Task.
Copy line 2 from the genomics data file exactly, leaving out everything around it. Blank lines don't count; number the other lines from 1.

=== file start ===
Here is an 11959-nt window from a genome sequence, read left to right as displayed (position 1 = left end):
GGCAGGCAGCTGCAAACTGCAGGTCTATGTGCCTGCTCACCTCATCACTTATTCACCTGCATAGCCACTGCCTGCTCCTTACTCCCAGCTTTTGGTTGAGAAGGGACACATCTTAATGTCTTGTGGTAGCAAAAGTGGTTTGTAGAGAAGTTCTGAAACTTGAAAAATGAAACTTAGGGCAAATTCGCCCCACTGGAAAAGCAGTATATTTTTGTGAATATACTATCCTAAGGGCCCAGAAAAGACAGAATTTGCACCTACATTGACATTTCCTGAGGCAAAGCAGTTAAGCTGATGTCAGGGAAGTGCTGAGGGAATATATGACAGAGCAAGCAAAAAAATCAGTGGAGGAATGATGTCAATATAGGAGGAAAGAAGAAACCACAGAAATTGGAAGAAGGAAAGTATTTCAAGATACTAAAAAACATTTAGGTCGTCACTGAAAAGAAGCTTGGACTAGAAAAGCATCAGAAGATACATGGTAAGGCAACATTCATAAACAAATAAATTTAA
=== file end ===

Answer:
GGCAGGCAGCTGCAAACTGCAGGTCTATGTGCCTGCTCACCTCATCACTTATTCACCTGCATAGCCACTGCCTGCTCCTTACTCCCAGCTTTTGGTTGAGAAGGGACACATCTTAATGTCTTGTGGTAGCAAAAGTGGTTTGTAGAGAAGTTCTGAAACTTGAAAAATGAAACTTAGGGCAAATTCGCCCCACTGGAAAAGCAGTATATTTTTGTGAATATACTATCCTAAGGGCCCAGAAAAGACAGAATTTGCACCTACATTGACATTTCCTGAGGCAAAGCAGTTAAGCTGATGTCAGGGAAGTGCTGAGGGAATATATGACAGAGCAAGCAAAAAAATCAGTGGAGGAATGATGTCAATATAGGAGGAAAGAAGAAACCACAGAAATTGGAAGAAGGAAAGTATTTCAAGATACTAAAAAACATTTAGGTCGTCACTGAAAAGAAGCTTGGACTAGAAAAGCATCAGAAGATACATGGTAAGGCAACATTCATAAACAAATAAATTTAA